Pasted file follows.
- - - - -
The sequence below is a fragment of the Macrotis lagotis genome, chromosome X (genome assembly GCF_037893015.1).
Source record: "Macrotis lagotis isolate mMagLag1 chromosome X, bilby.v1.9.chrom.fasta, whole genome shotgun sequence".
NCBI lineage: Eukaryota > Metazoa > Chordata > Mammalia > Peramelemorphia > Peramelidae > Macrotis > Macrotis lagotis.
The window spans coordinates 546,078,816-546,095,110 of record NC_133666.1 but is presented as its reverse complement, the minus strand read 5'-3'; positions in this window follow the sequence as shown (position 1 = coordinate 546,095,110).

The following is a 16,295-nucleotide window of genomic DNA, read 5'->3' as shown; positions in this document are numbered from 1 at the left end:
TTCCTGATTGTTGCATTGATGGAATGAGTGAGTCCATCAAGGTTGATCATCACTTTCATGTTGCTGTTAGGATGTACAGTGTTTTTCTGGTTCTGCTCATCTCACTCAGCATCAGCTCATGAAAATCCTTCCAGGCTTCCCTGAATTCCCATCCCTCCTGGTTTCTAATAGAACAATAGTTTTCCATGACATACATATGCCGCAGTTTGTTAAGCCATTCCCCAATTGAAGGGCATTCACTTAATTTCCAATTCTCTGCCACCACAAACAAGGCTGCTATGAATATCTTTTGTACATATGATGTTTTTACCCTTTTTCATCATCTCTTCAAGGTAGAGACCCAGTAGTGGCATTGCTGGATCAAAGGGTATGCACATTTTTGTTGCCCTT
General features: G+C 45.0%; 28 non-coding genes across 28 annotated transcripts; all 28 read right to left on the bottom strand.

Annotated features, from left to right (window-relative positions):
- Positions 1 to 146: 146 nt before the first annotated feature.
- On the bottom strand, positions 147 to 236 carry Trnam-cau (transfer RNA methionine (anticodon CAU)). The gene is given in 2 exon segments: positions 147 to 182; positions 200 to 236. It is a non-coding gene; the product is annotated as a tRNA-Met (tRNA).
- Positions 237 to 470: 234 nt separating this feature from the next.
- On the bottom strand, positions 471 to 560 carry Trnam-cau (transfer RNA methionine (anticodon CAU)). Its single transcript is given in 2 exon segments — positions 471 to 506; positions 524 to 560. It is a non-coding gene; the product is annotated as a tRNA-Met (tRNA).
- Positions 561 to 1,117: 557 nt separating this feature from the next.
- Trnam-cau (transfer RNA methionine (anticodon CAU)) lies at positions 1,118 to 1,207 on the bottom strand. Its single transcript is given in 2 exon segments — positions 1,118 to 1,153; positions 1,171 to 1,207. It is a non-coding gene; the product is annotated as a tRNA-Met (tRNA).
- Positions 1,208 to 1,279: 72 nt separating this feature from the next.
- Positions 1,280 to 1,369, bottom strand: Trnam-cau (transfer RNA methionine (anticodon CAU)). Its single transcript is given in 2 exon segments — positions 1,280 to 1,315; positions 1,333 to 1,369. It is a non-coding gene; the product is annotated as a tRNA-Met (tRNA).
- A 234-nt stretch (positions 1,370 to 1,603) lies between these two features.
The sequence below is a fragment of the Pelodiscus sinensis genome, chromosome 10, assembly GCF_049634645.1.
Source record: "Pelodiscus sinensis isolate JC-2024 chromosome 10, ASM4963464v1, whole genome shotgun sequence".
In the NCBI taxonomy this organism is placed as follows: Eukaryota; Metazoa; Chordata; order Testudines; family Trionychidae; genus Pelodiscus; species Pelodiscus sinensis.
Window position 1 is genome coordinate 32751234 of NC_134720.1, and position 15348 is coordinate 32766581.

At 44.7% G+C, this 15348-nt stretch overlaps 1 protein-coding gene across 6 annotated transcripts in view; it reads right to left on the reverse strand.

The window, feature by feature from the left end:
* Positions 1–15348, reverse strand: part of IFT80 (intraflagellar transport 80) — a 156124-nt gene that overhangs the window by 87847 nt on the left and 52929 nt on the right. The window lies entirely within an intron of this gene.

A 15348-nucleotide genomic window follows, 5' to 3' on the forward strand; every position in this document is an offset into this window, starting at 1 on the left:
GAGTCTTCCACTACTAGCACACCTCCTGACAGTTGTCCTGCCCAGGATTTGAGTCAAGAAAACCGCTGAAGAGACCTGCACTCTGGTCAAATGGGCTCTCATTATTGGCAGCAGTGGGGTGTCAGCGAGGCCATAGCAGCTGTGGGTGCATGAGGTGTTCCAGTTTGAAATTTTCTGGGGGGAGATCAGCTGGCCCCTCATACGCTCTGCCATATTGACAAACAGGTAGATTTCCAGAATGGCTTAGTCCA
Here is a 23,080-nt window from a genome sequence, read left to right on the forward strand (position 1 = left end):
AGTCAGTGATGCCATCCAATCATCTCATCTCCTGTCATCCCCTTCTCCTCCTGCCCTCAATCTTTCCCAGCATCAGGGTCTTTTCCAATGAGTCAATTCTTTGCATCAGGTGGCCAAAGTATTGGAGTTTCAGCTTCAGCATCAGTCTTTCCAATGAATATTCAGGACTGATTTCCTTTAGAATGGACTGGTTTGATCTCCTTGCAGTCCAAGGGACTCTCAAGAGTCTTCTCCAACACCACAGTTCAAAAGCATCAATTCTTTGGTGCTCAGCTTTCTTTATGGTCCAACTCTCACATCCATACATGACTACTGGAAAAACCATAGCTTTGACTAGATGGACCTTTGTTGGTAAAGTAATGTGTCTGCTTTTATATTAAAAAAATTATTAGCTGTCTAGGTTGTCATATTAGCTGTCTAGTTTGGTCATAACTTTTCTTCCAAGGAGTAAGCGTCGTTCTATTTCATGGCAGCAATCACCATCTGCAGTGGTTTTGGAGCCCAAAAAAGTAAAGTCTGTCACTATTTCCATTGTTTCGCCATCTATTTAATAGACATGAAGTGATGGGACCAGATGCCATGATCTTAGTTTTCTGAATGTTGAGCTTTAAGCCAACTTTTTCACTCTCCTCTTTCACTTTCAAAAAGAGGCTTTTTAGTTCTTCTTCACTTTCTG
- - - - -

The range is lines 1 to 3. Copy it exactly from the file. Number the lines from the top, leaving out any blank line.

The sequence below is a fragment of the Macrotis lagotis genome, chromosome X (genome assembly GCF_037893015.1).
Source record: "Macrotis lagotis isolate mMagLag1 chromosome X, bilby.v1.9.chrom.fasta, whole genome shotgun sequence".
NCBI lineage: Eukaryota > Metazoa > Chordata > Mammalia > Peramelemorphia > Peramelidae > Macrotis > Macrotis lagotis.